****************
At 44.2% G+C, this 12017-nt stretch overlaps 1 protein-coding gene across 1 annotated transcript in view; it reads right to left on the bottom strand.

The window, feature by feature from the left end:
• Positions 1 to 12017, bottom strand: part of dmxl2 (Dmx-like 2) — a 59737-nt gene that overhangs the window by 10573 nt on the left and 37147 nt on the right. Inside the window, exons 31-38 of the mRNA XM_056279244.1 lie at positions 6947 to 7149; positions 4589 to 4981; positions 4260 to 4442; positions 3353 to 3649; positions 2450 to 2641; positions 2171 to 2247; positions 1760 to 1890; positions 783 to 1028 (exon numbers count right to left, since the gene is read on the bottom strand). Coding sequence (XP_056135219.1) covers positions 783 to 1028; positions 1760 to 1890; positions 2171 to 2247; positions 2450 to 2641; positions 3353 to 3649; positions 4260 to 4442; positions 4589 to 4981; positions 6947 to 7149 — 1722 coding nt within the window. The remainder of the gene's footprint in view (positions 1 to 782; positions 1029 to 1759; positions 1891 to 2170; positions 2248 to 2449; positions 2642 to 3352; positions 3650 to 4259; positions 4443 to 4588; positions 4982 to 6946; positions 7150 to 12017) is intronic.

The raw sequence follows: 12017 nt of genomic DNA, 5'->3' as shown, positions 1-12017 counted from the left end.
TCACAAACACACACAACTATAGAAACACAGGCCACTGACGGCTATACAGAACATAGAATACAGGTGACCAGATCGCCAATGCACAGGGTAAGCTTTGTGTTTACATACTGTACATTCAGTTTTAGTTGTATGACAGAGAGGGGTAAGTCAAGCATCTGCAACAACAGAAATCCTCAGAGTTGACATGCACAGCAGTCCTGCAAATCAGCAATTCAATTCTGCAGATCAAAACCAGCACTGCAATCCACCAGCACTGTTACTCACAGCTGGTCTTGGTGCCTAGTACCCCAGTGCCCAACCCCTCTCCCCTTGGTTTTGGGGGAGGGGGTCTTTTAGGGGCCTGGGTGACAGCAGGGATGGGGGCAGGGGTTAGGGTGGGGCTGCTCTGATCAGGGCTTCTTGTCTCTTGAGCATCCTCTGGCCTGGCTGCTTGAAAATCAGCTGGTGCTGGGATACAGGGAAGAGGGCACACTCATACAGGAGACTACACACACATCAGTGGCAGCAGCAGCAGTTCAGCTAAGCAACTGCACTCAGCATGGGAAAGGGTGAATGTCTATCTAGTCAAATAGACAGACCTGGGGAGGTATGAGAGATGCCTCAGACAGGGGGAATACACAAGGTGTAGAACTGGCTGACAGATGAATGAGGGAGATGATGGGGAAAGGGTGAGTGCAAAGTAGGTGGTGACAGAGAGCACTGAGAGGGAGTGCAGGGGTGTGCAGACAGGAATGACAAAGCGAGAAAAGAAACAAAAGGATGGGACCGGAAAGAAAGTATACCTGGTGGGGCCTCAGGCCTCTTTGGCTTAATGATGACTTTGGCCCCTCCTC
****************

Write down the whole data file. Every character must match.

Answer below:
At 44.2% G+C, this 12017-nt stretch overlaps 1 protein-coding gene across 1 annotated transcript in view; it reads right to left on the bottom strand.

The window, feature by feature from the left end:
• Positions 1 to 12017, bottom strand: part of dmxl2 (Dmx-like 2) — a 59737-nt gene that overhangs the window by 10573 nt on the left and 37147 nt on the right. Inside the window, exons 31-38 of the mRNA XM_056279244.1 lie at positions 6947 to 7149; positions 4589 to 4981; positions 4260 to 4442; positions 3353 to 3649; positions 2450 to 2641; positions 2171 to 2247; positions 1760 to 1890; positions 783 to 1028 (exon numbers count right to left, since the gene is read on the bottom strand). Coding sequence (XP_056135219.1) covers positions 783 to 1028; positions 1760 to 1890; positions 2171 to 2247; positions 2450 to 2641; positions 3353 to 3649; positions 4260 to 4442; positions 4589 to 4981; positions 6947 to 7149 — 1722 coding nt within the window. The remainder of the gene's footprint in view (positions 1 to 782; positions 1029 to 1759; positions 1891 to 2170; positions 2248 to 2449; positions 2642 to 3352; positions 3650 to 4259; positions 4443 to 4588; positions 4982 to 6946; positions 7150 to 12017) is intronic.

The raw sequence follows: 12017 nt of genomic DNA, 5'->3' as shown, positions 1-12017 counted from the left end.
TCACAAACACACACAACTATAGAAACACAGGCCACTGACGGCTATACAGAACATAGAATACAGGTGACCAGATCGCCAATGCACAGGGTAAGCTTTGTGTTTACATACTGTACATTCAGTTTTAGTTGTATGACAGAGAGGGGTAAGTCAAGCATCTGCAACAACAGAAATCCTCAGAGTTGACATGCACAGCAGTCCTGCAAATCAGCAATTCAATTCTGCAGATCAAAACCAGCACTGCAATCCACCAGCACTGTTACTCACAGCTGGTCTTGGTGCCTAGTACCCCAGTGCCCAACCCCTCTCCCCTTGGTTTTGGGGGAGGGGGTCTTTTAGGGGCCTGGGTGACAGCAGGGATGGGGGCAGGGGTTAGGGTGGGGCTGCTCTGATCAGGGCTTCTTGTCTCTTGAGCATCCTCTGGCCTGGCTGCTTGAAAATCAGCTGGTGCTGGGATACAGGGAAGAGGGCACACTCATACAGGAGACTACACACACATCAGTGGCAGCAGCAGCAGTTCAGCTAAGCAACTGCACTCAGCATGGGAAAGGGTGAATGTCTATCTAGTCAAATAGACAGACCTGGGGAGGTATGAGAGATGCCTCAGACAGGGGGAATACACAAGGTGTAGAACTGGCTGACAGATGAATGAGGGAGATGATGGGGAAAGGGTGAGTGCAAAGTAGGTGGTGACAGAGAGCACTGAGAGGGAGTGCAGGGGTGTGCAGACAGGAATGACAAAGCGAGAAAAGAAACAAAAGGATGGGACCGGAAAGAAAGTATACCTGGTGGGGCCTCAGGCCTCTTTGGCTTAATGATGACTTTGGCCCCTCCTC